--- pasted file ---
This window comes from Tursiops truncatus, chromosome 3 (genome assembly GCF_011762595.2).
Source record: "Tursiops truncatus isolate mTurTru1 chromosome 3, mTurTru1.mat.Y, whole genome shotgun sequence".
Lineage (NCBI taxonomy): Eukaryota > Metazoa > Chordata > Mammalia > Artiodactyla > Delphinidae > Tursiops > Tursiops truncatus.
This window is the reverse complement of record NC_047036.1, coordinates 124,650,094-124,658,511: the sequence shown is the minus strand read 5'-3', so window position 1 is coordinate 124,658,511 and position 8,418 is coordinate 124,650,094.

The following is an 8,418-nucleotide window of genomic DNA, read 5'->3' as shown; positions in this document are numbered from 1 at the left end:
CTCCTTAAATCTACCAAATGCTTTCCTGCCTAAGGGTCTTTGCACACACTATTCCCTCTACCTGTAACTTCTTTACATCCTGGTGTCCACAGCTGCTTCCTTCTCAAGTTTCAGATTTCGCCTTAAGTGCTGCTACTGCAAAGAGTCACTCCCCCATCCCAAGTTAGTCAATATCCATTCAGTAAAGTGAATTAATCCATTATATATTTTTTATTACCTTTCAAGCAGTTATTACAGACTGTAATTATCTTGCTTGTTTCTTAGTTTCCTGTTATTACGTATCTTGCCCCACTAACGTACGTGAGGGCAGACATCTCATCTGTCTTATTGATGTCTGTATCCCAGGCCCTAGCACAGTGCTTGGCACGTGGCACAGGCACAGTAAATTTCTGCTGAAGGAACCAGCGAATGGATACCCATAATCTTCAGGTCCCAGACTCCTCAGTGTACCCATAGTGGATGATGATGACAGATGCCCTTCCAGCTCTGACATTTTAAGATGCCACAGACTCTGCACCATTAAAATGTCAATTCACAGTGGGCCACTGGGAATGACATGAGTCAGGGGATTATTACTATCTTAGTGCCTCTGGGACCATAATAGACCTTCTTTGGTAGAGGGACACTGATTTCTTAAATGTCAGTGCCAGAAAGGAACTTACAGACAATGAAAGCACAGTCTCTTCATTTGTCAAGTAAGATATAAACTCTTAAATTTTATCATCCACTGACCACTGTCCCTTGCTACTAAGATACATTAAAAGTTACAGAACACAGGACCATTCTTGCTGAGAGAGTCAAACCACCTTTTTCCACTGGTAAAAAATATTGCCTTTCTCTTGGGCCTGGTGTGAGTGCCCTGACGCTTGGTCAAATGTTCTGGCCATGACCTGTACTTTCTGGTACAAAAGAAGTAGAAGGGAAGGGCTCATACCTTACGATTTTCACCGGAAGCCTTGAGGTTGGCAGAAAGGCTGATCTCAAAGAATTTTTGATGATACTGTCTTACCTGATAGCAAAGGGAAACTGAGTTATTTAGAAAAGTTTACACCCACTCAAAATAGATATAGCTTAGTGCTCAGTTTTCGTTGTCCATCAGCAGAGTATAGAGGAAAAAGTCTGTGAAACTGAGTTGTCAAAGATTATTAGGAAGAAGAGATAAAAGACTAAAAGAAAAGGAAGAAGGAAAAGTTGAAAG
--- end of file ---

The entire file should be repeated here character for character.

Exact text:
This window comes from Tursiops truncatus, chromosome 3 (genome assembly GCF_011762595.2).
Source record: "Tursiops truncatus isolate mTurTru1 chromosome 3, mTurTru1.mat.Y, whole genome shotgun sequence".
Lineage (NCBI taxonomy): Eukaryota > Metazoa > Chordata > Mammalia > Artiodactyla > Delphinidae > Tursiops > Tursiops truncatus.
This window is the reverse complement of record NC_047036.1, coordinates 124,650,094-124,658,511: the sequence shown is the minus strand read 5'-3', so window position 1 is coordinate 124,658,511 and position 8,418 is coordinate 124,650,094.

The following is an 8,418-nucleotide window of genomic DNA, read 5'->3' as shown; positions in this document are numbered from 1 at the left end:
CTCCTTAAATCTACCAAATGCTTTCCTGCCTAAGGGTCTTTGCACACACTATTCCCTCTACCTGTAACTTCTTTACATCCTGGTGTCCACAGCTGCTTCCTTCTCAAGTTTCAGATTTCGCCTTAAGTGCTGCTACTGCAAAGAGTCACTCCCCCATCCCAAGTTAGTCAATATCCATTCAGTAAAGTGAATTAATCCATTATATATTTTTTATTACCTTTCAAGCAGTTATTACAGACTGTAATTATCTTGCTTGTTTCTTAGTTTCCTGTTATTACGTATCTTGCCCCACTAACGTACGTGAGGGCAGACATCTCATCTGTCTTATTGATGTCTGTATCCCAGGCCCTAGCACAGTGCTTGGCACGTGGCACAGGCACAGTAAATTTCTGCTGAAGGAACCAGCGAATGGATACCCATAATCTTCAGGTCCCAGACTCCTCAGTGTACCCATAGTGGATGATGATGACAGATGCCCTTCCAGCTCTGACATTTTAAGATGCCACAGACTCTGCACCATTAAAATGTCAATTCACAGTGGGCCACTGGGAATGACATGAGTCAGGGGATTATTACTATCTTAGTGCCTCTGGGACCATAATAGACCTTCTTTGGTAGAGGGACACTGATTTCTTAAATGTCAGTGCCAGAAAGGAACTTACAGACAATGAAAGCACAGTCTCTTCATTTGTCAAGTAAGATATAAACTCTTAAATTTTATCATCCACTGACCACTGTCCCTTGCTACTAAGATACATTAAAAGTTACAGAACACAGGACCATTCTTGCTGAGAGAGTCAAACCACCTTTTTCCACTGGTAAAAAATATTGCCTTTCTCTTGGGCCTGGTGTGAGTGCCCTGACGCTTGGTCAAATGTTCTGGCCATGACCTGTACTTTCTGGTACAAAAGAAGTAGAAGGGAAGGGCTCATACCTTACGATTTTCACCGGAAGCCTTGAGGTTGGCAGAAAGGCTGATCTCAAAGAATTTTTGATGATACTGTCTTACCTGATAGCAAAGGGAAACTGAGTTATTTAGAAAAGTTTACACCCACTCAAAATAGATATAGCTTAGTGCTCAGTTTTCGTTGTCCATCAGCAGAGTATAGAGGAAAAAGTCTGTGAAACTGAGTTGTCAAAGATTATTAGGAAGAAGAGATAAAAGACTAAAAGAAAAGGAAGAAGGAAAAGTTGAAAG